Not Living in the US Any More

by Ann
(South America)

Greetings, and thanks for your website!

I've just received a letter from an attorney representing the Attorney General for the State of xxx, saying that I owe ~$1500 in income tax to that state, plus ~$700 in interest and fees.

I lived in that state in 2002-2004 but I have never worked there and as far as I know I shouldn't owe any income taxes there. I haven't set foot in that state since April 2004. The letter has no information about why I supposedly owe the money or how it was calculated.

According to the letter, I have 30 days to dispute the debt and request validation documentation. From internet research, I've gathered that I should definitely do this in writing, by certified mail with return receipt requested.

So far, pretty mundane. Here's the complication: I moved to South America in 2006. The letter came to the PO box of a friend of mine in Texas, that I occasionally use for a US mailing address, and he e-mailed me a scan of the letter.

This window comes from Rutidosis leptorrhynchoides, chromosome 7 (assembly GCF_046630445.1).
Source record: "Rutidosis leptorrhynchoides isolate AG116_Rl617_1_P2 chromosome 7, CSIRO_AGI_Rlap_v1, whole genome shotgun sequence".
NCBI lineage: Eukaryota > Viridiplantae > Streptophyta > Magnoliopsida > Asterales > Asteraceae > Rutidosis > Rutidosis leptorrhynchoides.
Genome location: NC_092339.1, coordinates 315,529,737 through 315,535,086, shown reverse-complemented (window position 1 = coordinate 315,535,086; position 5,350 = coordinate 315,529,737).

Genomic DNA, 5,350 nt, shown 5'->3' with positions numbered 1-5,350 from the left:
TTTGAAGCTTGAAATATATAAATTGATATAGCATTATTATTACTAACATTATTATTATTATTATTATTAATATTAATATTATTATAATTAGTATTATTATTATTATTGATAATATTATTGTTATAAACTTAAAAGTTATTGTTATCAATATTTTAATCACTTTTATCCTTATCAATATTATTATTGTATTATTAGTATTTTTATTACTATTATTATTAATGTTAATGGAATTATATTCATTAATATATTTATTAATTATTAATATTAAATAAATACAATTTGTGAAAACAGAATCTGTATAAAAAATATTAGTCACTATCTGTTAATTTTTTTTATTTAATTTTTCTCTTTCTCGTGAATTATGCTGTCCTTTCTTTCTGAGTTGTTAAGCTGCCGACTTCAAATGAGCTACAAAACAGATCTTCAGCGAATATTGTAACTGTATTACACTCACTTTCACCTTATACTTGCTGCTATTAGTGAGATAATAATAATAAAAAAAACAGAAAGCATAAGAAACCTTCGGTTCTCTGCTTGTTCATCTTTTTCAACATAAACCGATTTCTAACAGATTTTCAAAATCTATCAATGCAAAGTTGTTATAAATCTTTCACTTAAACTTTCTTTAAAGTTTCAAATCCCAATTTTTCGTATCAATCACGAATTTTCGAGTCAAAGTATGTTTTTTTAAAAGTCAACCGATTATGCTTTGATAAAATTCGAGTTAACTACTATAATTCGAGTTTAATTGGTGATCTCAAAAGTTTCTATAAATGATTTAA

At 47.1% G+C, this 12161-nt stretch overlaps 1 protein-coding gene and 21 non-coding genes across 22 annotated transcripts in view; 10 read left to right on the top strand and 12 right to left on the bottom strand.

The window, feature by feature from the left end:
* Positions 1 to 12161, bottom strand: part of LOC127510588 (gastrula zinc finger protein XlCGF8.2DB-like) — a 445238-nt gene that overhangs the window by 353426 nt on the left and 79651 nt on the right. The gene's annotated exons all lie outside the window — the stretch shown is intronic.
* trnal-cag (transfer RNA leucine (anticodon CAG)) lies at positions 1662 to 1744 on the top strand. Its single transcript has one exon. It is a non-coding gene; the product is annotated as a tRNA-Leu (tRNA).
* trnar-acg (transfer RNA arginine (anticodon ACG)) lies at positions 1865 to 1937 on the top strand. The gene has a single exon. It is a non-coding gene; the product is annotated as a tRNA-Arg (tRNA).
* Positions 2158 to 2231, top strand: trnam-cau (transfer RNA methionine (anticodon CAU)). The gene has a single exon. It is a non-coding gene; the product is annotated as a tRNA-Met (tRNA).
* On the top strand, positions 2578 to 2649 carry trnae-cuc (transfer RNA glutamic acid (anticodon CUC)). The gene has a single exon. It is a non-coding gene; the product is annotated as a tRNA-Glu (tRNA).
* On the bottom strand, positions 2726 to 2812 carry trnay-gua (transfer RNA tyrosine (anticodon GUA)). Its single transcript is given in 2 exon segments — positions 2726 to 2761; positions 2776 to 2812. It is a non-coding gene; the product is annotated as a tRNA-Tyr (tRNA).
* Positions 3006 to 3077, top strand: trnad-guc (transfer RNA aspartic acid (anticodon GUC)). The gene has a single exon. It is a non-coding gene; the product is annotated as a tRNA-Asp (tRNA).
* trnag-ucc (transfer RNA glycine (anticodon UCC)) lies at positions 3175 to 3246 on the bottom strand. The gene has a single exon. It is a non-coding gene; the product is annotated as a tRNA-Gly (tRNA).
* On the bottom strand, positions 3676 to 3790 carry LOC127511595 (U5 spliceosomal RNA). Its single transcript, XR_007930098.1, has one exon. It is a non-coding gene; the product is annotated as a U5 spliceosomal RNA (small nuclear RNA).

So when I mail my dispute letter, I'm wondering if I should have it mailed from the US, or if I should give them my new address in South America. Am I obligated to tell them my current address? Does it look bad to be living in SA? Is there a disadvantage (or perhaps even an advantage?) to telling them I am living in SA now?

It's tempting to just ignore the letter, but I'd really like to stay in compliance tax-wise, as well as maintain my credit rating in the US, which is spotless. I would just pay the debt, except I honestly don't think I owe anything.

Thanks for any perspective you can offer.

Comments for Not Living in the US Any More

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Aug 06, 2010
tax debt problems
by: Gerri & Mary

We would love to be able to help, but in this case we would strongly advise you to get help from a tax professional. Tax debts are an entirely different matter than consumer debts. We aren't trying to alarm you, but the IRS and state taxing authorities typically have additional remedies for collection that aren't available to creditors, even creditors with a judgment.

Hopefully this will be an easy matter to straighten out, but we do think this is a time where it makes sense to get some good advice.

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